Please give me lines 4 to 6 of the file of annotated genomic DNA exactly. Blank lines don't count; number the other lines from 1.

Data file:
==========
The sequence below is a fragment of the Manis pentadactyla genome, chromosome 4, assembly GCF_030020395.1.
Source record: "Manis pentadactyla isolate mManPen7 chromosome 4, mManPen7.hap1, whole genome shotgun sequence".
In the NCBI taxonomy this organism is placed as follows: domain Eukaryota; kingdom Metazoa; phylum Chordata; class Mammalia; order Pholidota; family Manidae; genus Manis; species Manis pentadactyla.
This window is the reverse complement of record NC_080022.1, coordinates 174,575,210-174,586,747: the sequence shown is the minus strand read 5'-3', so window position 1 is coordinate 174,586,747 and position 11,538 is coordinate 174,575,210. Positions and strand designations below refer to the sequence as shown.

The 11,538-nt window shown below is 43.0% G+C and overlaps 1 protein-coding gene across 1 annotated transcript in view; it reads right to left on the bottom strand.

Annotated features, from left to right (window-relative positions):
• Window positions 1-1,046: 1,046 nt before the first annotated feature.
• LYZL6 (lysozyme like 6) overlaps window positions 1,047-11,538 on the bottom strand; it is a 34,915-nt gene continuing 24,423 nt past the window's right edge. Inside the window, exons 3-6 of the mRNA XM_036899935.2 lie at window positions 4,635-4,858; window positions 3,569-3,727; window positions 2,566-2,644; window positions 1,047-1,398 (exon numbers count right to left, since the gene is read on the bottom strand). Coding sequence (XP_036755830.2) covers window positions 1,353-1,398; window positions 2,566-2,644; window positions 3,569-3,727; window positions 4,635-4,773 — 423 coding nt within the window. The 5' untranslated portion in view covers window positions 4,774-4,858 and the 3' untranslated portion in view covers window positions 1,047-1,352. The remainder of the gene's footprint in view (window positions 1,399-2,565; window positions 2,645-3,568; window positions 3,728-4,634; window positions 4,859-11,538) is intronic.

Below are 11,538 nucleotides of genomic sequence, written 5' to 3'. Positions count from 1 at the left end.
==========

This window is the reverse complement of record NC_080022.1, coordinates 174,575,210-174,586,747: the sequence shown is the minus strand read 5'-3', so window position 1 is coordinate 174,586,747 and position 11,538 is coordinate 174,575,210. Positions and strand designations below refer to the sequence as shown.

The 11,538-nt window shown below is 43.0% G+C and overlaps 1 protein-coding gene across 1 annotated transcript in view; it reads right to left on the bottom strand.

Annotated features, from left to right (window-relative positions):